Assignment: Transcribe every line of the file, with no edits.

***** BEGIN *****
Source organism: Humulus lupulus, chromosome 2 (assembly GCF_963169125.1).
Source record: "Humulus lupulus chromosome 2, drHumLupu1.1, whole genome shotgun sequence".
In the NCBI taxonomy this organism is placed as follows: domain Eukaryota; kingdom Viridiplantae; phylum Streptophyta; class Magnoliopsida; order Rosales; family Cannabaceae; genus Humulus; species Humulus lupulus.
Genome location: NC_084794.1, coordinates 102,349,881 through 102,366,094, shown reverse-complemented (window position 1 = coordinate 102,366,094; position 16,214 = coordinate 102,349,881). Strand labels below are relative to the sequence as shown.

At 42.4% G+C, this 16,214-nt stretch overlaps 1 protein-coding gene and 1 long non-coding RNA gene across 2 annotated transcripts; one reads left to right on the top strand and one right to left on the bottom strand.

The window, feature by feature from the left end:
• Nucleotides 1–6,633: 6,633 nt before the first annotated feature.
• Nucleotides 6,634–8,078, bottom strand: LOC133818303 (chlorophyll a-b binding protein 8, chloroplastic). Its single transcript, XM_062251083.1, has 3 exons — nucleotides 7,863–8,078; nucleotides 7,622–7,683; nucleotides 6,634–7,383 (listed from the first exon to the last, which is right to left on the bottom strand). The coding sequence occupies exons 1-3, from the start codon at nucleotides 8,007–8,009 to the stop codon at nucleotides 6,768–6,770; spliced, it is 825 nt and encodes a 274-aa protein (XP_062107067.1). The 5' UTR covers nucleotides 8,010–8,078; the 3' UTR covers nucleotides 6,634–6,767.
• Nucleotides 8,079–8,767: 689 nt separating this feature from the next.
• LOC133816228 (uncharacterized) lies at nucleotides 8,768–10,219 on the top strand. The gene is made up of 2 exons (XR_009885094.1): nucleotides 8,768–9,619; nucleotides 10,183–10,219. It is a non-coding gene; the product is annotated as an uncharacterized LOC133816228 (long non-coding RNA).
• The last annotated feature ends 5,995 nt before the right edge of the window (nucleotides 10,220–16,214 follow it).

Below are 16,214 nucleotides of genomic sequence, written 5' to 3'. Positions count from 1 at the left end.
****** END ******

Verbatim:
Source organism: Humulus lupulus, chromosome 2 (assembly GCF_963169125.1).
Source record: "Humulus lupulus chromosome 2, drHumLupu1.1, whole genome shotgun sequence".
In the NCBI taxonomy this organism is placed as follows: domain Eukaryota; kingdom Viridiplantae; phylum Streptophyta; class Magnoliopsida; order Rosales; family Cannabaceae; genus Humulus; species Humulus lupulus.
Genome location: NC_084794.1, coordinates 102,349,881 through 102,366,094, shown reverse-complemented (window position 1 = coordinate 102,366,094; position 16,214 = coordinate 102,349,881). Strand labels below are relative to the sequence as shown.

At 42.4% G+C, this 16,214-nt stretch overlaps 1 protein-coding gene and 1 long non-coding RNA gene across 2 annotated transcripts; one reads left to right on the top strand and one right to left on the bottom strand.

The window, feature by feature from the left end:
• Nucleotides 1–6,633: 6,633 nt before the first annotated feature.
• Nucleotides 6,634–8,078, bottom strand: LOC133818303 (chlorophyll a-b binding protein 8, chloroplastic). Its single transcript, XM_062251083.1, has 3 exons — nucleotides 7,863–8,078; nucleotides 7,622–7,683; nucleotides 6,634–7,383 (listed from the first exon to the last, which is right to left on the bottom strand). The coding sequence occupies exons 1-3, from the start codon at nucleotides 8,007–8,009 to the stop codon at nucleotides 6,768–6,770; spliced, it is 825 nt and encodes a 274-aa protein (XP_062107067.1). The 5' UTR covers nucleotides 8,010–8,078; the 3' UTR covers nucleotides 6,634–6,767.
• Nucleotides 8,079–8,767: 689 nt separating this feature from the next.
• LOC133816228 (uncharacterized) lies at nucleotides 8,768–10,219 on the top strand. The gene is made up of 2 exons (XR_009885094.1): nucleotides 8,768–9,619; nucleotides 10,183–10,219. It is a non-coding gene; the product is annotated as an uncharacterized LOC133816228 (long non-coding RNA).
• The last annotated feature ends 5,995 nt before the right edge of the window (nucleotides 10,220–16,214 follow it).

Below are 16,214 nucleotides of genomic sequence, written 5' to 3'. Positions count from 1 at the left end.